From the Left



Citizen Trump

Susan Estrich on

On Tuesday, as expected, a three-judge panel of the United States Court of Appeals for the D.C. Circuit rejected in the strongest possible terms former President Donald Trump's claim that he is absolutely immune for crimes allegedly committed while he was in office. "For the purpose of this criminal case, former President Trump has become citizen Trump, with all of the defenses of any other criminal defendant. But any executive immunity that may have protected him while he served as president no longer protects him against this prosecution," the Court wrote in a per curiam opinion, meaning it came from all three judges, a way of expressing the unanimity of the court's forceful opinion. The underlying charges accuse Trump of conspiring to overturn President Joe Biden's election as president.

The court's decision of this question of first impression was grounded both in the constitutional doctrine of separation of powers and the individual's right to vote and to have that vote counted. "At bottom, former President Trump's stance would collapse our system of separated powers by placing the president beyond the reach of all three branches. Presidential immunity against federal indictment would mean that, as to the president, the Congress could not legislate, the executive could not prosecute and the judiciary could not review. We cannot accept that the office of the presidency places its former occupants above the law for all time thereafter."

As well, the court made clear that the context, the certification of the election, mattered, although Trump had made clear that he intended to invoke absolute immunity in his defense of all four criminal cases against him. Recognizing that Trump's argument "that a president has unbounded authority to commit crimes that would neutralize the most fundamental check on executive power -- the recognition and implementation of election results," the court rejected Trump's "apparent contention that the executive has carte blanche to violate the rights of individual citizens to vote and to have their votes count."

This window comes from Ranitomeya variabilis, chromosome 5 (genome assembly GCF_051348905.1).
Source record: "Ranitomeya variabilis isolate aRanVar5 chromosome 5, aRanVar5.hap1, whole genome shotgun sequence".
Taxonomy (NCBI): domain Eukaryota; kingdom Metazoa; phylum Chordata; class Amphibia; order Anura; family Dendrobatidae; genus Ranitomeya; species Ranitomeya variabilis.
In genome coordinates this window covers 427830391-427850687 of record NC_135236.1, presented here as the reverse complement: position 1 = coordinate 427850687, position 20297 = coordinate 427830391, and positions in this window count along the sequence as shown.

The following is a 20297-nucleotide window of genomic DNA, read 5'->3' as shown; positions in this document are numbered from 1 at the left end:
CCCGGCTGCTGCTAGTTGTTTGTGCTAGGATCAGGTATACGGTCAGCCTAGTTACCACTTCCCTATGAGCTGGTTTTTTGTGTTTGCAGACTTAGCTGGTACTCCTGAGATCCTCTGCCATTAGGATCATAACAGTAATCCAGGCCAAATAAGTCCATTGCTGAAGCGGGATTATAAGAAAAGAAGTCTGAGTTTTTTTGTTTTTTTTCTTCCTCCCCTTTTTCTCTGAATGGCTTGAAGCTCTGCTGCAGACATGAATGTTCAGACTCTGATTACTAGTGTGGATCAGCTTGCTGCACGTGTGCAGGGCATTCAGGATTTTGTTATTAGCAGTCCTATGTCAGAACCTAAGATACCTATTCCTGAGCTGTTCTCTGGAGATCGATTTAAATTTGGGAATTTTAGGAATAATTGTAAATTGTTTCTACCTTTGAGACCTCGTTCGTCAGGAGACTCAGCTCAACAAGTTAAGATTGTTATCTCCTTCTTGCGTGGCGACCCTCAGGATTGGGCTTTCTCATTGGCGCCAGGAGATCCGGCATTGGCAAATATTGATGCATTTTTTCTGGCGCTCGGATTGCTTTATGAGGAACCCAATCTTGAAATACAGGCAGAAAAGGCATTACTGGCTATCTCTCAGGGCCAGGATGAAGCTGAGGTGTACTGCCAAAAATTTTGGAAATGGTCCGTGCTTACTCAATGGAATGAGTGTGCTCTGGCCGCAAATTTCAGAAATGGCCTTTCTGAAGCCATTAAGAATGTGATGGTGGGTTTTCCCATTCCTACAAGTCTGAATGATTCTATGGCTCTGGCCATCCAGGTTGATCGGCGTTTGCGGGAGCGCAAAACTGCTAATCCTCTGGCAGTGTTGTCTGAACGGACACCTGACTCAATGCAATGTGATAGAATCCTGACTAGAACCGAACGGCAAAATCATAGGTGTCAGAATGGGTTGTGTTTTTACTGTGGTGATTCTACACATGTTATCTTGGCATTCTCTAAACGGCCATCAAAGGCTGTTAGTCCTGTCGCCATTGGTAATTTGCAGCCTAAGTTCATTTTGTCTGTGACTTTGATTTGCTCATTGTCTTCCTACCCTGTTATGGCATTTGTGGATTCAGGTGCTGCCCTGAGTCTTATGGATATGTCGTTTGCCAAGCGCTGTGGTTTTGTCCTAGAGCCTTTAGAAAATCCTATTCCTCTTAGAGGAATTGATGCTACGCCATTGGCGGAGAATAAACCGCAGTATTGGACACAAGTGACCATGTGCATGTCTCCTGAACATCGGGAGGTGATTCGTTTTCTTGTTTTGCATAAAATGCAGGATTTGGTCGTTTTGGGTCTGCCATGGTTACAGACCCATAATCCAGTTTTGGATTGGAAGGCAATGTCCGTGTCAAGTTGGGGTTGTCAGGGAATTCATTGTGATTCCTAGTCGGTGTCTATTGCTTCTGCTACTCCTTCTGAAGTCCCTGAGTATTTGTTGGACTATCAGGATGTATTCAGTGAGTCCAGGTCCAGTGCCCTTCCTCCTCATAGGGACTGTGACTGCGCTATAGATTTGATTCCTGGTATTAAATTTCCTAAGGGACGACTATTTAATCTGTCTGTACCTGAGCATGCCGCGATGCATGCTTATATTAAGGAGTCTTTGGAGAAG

Trump had argued that without absolute immunity, every former president would be subject to second guessing, and criminal charges, when he left office. "Any mistake, even if well intended, would be met with almost certain indictment by the opposing party at term end," Trump posted on Jan. 19 on Truth Social. "Even events that 'cross the line' must fall under total immunity, or it will be years of trauma trying to determine good from bad." Not so, said the court. "Former President Trump acknowledges that this is the first time since the Founding that a former president has been federally indicted. Weighing these factors, we conclude that the risk that former presidents will be unduly harassed by meritless federal criminal prosecutions appears slight."

In yet another sign of the court's resolve, they took the unusual step of giving Trump only six days to appeal their decision to the Supreme Court, rather than the 21-day period that losers usually have to seek review by the full appellate court first (a delaying tactic that Trump would ordinarily take advantage of, not because there was any real chance of review but because delay has been Trump's preferred strategy). Trump needs four votes from the justices to agree to hear the case, and five votes to stay the case.


There is no good reason for the court to review the decision reached by appointees of both Republican and Democratic presidents. The reason it is unprecedented is because no former president has ever been criminally indicted or claimed absolute immunity before. If this question were so difficult that it merited Supreme Court review, that review should have happened already, when Jack Smith asked for it. Instead, the court properly recognized a weak case when it saw it and, without dissent, sent it to the appellate court. The opinion of the D.C. Circuit could not have been stronger. The next move by the Supreme Court should be to deny further review and let the case proceed to trial this spring. To do otherwise would plunge the inevitable trial into the summer convention schedule and the fall general election, which will trigger a new round of Trump complaints and further undercut the court's ability to keep itself out of the business of partisan politics, which is already threatening its legitimacy.


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